I don't care if it is black magic or some other illegal substance that J.K. Rowling sprinkles on those books. "The Boy Who Lived" has turned my son into "The Boy Who Read." I'll happily sell my soul to "he-who-must-not-be-named" if we can just keep this up through the school year.
We still have a while before he's made it through the whole Potter series. But I need suggestions for the follow-up. What titles have you relied on for keeping your kids reading this summer?comments powered by Disqus
As far as places to embark on Baby's First Air Travel go, Dane County Regional Airport is a pretty sound choice, especially at 6 p.m. on a Saturday night. My biggest fear was that my nine-month-old son would start screaming in the airport; my second biggest fear was that my son would start screaming and some of my former Epic colleagues would be around to hear it.
The recent shift in the weather is just another sign that autumn is fast approaching. That means one of my favorite activities is just around the corner -- apple picking. My husband and I have been picking apples every fall since before our kids were born.
I have a lot of questions about what to put on my eight-month-olds' plates -- and, if I'm honest, a deep and abiding fear of putting the wrong thing there. Did I start them on solid foods at the right time? What's the deal with baby-led weaning -- how much self-feeding should they be doing? At what age should I give them potential allergens like shellfish or nut products?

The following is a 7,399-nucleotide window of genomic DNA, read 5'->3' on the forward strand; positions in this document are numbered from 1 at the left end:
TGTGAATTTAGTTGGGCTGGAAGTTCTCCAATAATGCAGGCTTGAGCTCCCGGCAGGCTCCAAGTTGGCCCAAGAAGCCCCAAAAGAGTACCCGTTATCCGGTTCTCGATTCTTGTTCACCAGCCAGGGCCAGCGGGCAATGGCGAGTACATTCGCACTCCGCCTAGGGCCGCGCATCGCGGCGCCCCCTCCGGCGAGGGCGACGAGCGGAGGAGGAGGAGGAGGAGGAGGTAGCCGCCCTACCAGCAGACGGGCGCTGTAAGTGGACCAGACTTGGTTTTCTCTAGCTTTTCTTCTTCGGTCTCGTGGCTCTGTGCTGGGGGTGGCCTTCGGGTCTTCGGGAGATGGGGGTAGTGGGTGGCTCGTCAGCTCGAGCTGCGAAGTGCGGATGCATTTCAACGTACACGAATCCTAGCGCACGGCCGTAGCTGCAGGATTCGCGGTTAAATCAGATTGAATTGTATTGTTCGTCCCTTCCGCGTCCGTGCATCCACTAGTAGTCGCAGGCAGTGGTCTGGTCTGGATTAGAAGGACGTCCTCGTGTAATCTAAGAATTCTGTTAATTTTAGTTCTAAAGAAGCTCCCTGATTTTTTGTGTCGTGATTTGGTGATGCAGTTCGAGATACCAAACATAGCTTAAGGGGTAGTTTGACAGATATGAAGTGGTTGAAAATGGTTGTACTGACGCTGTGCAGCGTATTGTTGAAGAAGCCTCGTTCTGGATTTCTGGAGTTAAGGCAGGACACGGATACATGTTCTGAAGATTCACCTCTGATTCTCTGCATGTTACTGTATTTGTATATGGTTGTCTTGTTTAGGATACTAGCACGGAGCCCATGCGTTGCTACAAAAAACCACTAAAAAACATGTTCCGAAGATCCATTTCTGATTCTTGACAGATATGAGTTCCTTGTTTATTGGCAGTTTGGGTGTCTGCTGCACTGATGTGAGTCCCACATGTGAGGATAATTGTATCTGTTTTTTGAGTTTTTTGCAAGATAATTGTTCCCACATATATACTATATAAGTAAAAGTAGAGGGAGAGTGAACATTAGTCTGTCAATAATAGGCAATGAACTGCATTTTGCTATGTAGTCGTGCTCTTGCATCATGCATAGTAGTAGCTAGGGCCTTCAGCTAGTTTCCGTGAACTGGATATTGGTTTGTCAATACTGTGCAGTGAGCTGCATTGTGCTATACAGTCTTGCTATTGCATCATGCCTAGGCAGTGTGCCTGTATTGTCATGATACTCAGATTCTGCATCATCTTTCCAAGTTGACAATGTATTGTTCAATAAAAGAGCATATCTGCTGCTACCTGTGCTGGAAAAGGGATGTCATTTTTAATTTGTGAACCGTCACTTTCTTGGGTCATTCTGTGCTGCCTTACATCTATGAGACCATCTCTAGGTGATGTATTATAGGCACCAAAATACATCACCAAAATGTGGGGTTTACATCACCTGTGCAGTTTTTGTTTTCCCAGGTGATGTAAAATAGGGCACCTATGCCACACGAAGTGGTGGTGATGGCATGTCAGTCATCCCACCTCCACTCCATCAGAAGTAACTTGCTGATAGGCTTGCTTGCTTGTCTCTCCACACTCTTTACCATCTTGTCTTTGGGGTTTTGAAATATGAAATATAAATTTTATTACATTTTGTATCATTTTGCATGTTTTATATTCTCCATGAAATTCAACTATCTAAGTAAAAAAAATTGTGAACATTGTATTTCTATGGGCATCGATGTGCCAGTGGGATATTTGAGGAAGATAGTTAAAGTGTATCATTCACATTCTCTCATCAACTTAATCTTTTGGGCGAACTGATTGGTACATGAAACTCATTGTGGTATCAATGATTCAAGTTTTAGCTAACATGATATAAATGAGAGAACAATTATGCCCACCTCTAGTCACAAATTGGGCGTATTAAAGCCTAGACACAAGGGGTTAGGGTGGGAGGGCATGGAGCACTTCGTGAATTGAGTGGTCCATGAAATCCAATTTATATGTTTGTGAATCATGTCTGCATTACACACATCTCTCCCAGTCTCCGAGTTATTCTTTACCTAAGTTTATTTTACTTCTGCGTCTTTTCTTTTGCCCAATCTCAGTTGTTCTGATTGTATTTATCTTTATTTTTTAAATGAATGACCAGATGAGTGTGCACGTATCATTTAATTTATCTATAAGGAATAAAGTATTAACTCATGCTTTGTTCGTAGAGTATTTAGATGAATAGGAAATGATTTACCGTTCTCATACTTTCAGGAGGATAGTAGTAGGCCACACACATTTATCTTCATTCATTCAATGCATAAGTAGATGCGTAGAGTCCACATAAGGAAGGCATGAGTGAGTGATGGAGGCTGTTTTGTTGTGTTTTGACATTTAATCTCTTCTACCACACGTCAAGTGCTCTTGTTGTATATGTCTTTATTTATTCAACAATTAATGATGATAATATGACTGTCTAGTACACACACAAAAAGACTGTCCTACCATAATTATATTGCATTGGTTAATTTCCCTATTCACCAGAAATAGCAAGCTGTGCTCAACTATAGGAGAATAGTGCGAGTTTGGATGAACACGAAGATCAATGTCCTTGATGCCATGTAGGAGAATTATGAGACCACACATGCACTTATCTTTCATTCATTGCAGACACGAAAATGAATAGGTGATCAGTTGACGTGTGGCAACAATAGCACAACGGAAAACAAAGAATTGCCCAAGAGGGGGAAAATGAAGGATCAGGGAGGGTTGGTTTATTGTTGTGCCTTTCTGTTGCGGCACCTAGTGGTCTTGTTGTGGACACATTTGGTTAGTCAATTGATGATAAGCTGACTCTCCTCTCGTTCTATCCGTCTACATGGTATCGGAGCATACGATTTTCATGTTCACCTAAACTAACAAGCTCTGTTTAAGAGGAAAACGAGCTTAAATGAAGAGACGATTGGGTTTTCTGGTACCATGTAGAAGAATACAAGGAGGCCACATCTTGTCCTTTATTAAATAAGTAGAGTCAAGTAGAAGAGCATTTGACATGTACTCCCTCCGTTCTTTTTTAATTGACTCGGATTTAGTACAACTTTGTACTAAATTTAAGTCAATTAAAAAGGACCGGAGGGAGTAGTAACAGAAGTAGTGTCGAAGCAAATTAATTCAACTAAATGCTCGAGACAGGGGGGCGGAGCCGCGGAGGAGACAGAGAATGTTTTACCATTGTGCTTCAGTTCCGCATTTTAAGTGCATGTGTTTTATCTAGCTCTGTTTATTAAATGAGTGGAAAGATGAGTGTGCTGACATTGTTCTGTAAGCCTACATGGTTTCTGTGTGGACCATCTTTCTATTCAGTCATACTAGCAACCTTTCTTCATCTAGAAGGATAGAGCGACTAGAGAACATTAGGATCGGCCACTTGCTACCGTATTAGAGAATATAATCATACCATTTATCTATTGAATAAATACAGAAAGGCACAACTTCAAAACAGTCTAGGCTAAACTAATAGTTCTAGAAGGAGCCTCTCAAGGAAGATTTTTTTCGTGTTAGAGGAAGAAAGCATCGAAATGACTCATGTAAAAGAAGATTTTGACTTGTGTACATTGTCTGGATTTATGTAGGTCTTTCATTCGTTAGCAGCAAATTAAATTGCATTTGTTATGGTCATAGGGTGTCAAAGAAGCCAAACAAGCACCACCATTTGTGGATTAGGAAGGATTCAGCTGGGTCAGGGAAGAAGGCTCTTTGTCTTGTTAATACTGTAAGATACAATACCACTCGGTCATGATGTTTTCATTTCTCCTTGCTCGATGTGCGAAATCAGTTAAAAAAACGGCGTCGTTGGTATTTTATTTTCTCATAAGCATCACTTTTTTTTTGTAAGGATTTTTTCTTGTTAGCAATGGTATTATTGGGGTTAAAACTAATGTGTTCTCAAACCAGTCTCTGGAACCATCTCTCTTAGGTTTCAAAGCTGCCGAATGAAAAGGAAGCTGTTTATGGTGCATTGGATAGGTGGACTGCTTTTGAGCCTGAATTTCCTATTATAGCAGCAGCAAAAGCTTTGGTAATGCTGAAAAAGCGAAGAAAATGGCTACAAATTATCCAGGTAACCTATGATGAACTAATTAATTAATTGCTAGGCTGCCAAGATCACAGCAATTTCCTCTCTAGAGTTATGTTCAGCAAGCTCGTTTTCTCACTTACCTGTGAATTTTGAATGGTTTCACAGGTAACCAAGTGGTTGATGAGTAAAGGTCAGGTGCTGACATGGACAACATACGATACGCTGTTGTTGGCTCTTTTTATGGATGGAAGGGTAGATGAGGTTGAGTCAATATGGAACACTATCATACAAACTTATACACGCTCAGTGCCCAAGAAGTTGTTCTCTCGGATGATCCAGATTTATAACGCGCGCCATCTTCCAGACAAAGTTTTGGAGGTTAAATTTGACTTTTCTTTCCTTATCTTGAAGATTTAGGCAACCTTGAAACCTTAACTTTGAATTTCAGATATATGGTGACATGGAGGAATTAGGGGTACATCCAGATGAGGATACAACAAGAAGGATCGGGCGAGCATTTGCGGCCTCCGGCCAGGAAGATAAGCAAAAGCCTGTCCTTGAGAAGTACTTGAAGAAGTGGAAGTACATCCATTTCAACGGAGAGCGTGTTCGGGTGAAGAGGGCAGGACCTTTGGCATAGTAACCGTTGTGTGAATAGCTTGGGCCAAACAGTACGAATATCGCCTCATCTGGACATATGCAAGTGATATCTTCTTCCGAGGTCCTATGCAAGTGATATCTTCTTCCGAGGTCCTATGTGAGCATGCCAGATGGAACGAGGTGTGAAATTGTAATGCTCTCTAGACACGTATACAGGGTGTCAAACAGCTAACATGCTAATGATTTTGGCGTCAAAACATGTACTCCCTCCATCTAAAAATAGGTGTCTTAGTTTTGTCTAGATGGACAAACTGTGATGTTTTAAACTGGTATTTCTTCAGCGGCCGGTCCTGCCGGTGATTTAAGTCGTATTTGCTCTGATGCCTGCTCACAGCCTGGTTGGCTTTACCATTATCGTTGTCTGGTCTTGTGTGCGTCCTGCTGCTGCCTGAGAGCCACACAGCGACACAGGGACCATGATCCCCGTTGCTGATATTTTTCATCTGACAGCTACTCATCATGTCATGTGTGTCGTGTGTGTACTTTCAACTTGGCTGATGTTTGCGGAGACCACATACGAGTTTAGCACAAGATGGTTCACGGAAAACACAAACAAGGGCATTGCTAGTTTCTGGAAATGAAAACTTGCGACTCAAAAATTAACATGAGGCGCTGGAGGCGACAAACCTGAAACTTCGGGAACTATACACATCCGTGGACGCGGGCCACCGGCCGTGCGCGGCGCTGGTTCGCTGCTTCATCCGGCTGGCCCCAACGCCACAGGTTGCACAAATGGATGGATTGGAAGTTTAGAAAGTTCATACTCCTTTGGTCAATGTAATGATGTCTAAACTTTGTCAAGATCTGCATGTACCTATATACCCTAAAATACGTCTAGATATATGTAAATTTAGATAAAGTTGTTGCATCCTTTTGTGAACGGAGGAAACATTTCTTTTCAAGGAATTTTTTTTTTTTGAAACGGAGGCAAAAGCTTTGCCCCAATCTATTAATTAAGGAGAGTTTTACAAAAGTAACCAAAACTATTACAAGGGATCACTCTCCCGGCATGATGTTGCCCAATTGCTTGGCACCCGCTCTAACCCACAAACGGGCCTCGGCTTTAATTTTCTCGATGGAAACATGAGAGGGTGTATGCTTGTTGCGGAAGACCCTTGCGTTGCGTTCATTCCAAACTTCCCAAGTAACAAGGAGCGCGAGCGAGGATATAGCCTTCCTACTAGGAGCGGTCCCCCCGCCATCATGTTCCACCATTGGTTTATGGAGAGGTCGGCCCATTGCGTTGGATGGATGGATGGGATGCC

Lily the potbellied pig arrived at Heartland Farm Sanctuary blind, lethargic and too overweight to walk. The children of Heartland's summer day camp program took it upon themselves to put the curl back in her tail.
Is it just me or does each summer seem to go by quicker than the last? The end of summer is upon us and for many families this means the start of a new school year.
This past week, on the way to the grocery store, my daughter asked what I believed she thought would be a innocuous question, "Mom, when are we going back-to-school shopping?"
Volunteering with the Young Writers Summer Camp this past week really helped me to remember how utterly creative kids can be when encouraged to come up with their own ideas and use their own words.
This past week I gleefully accepted an offer for new job on the UW-Madison campus. My kids are getting are older and I guess I've felt for a while now that it was time to figure out what would be next for me on the professional front.
"Kids spend so much time in and around school, it's the only place where some have a chance to develop an appreciation for a healthy lifestyle," says Katie Hensel, founder and executive director of Tri 4 Schools.
"I'm envious, mom," said my twelve-year-old daughter as she hopped in the car after theater camp last week. "All the other kids in my group seem to really like, and to be really good at, singing, dancing and acting. But I think all those things are just okay."